What happened at Curry House

In the aftermath of the controversial Curry House closure, Food Management Partners has tried to distance itself from the chain.

Last week, the company’s spokeswoman sent The Times an email saying it “does not, and has never, owned or operated” Curry House, noting that it did, however, provide “back-office functions like accounting and IT support.” The same day, a company called CH Acquisitions issued a news release saying it owned the chain.

But corporate filings and online records databases show that CH Acquisitions has the same address, registered agent and executives as Food Management Partners. And five former Curry House employees also said they were told by their bosses that Food Management Partners owned Curry House.

Guests went elsewhere, and the brand lost its momentum, making it impossible for the restaurants to remain open.

— Larry F. Harris, chief executive of Food Management Partners

During its three decades in operation, the chain developed a following for its affordable and filling set meals, which included Japanese curry rice or spaghetti with creamy corn potage or a green salad drizzled with ginger-miso dressing. Many locations evolved into informal gathering places for fans of Japanese cars, comics and culture.

Admirers of the chain include comedian Jenny Yang and streetwear designer Bobby Kim, both of whom have spoken publicly about their affection for the brand. Porridge + Puffs chef Minh Phan recently featured a dish titled “Curry House Homage” at her Historic Filipinotown restaurant.

But interviews with former workers at the chain suggest things had turned bleak.

Hotta and two other former Curry House workers in Torrance described a precarious work environment in the months before the closure, explaining that items were permanently removed from the menu, and the eatery was sometimes understaffed and under-supplied.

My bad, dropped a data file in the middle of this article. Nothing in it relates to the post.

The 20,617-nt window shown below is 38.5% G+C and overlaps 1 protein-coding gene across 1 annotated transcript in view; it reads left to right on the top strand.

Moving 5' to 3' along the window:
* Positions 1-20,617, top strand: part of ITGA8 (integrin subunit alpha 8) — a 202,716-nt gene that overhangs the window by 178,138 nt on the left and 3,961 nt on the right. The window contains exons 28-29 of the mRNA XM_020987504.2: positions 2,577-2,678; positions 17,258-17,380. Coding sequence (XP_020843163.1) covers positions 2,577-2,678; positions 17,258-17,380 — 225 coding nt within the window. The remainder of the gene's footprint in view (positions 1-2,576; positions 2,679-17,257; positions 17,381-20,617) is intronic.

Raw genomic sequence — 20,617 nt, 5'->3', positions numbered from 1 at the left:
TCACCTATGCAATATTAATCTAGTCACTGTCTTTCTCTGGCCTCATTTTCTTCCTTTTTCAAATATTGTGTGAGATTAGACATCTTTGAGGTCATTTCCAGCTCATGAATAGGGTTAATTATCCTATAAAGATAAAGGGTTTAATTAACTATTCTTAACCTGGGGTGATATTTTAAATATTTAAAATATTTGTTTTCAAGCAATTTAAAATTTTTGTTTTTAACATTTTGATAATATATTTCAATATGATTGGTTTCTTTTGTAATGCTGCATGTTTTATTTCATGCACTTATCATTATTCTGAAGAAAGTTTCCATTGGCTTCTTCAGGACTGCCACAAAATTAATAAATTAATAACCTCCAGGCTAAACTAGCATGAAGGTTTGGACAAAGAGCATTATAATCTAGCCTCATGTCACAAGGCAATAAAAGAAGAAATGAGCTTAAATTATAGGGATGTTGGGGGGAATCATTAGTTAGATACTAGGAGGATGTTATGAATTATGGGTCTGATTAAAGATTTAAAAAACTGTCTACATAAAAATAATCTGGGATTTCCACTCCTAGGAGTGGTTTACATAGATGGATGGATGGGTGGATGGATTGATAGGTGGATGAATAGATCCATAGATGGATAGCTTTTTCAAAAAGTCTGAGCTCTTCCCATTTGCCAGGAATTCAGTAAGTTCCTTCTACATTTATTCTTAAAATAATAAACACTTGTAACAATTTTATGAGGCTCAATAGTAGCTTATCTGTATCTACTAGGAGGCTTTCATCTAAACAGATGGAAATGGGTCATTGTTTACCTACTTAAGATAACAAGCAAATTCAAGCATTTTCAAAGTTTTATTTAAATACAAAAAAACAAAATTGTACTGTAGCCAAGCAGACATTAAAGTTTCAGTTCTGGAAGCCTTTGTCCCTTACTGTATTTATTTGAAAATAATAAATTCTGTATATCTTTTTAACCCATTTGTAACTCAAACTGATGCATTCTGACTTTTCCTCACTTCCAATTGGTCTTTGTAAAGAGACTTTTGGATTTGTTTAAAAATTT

“We would have so many moments where we would run out of materials and one of us would have to make a run to the Smart & Final across the street to get packaging or utensils,” said Theadore John Balaschak, 22, who worked as a busser at the Torrance location.

But some ex-employees said Food Management Partners’ assertion about undocumented workers rang true.

“During the month of July, Torrance was the only store that really stayed open,” said Richard Chong, who was a server at the Torrance location. “My store manager trained staff, so they could reopen many of the other closed locations.”

However, Chong said that the chain lost “key staff at many locations,” and those workers were replaced by new under-trained ones.

“Many customers were turned off by the inconsistent quality ... and service,” he said.

Theadore John Balaschak, left, a former server; Tam Hoang; former head chef; and Richard Chong, a former server and shift leader. All three worked at the Curry House restaurant in Torrance before all locations of the popular chain were abruptly closed in late February.
(Irfan Khan / Los Angeles Times)

If the Curry House restaurants were destined to be shut down, one thing is almost assured: There were financial benefits to a sudden closure.

“If they were up front about it and ... gave everyone notice and did all those things, that would be great, but that would probably cost them more and prevent them from doing the stuff they do,” Susskind said. “They are doing this for a very specific reason: to fly under the radar.”

Harris, though, cautioned that while it is human nature to disparage unpopular decisions, Food Management Partners has “saved many jobs and restored financial viability to troubled companies.”

But that’s not true in every case, as Curry House workers learned.

Times researcher Scott Wilson contributed to this report.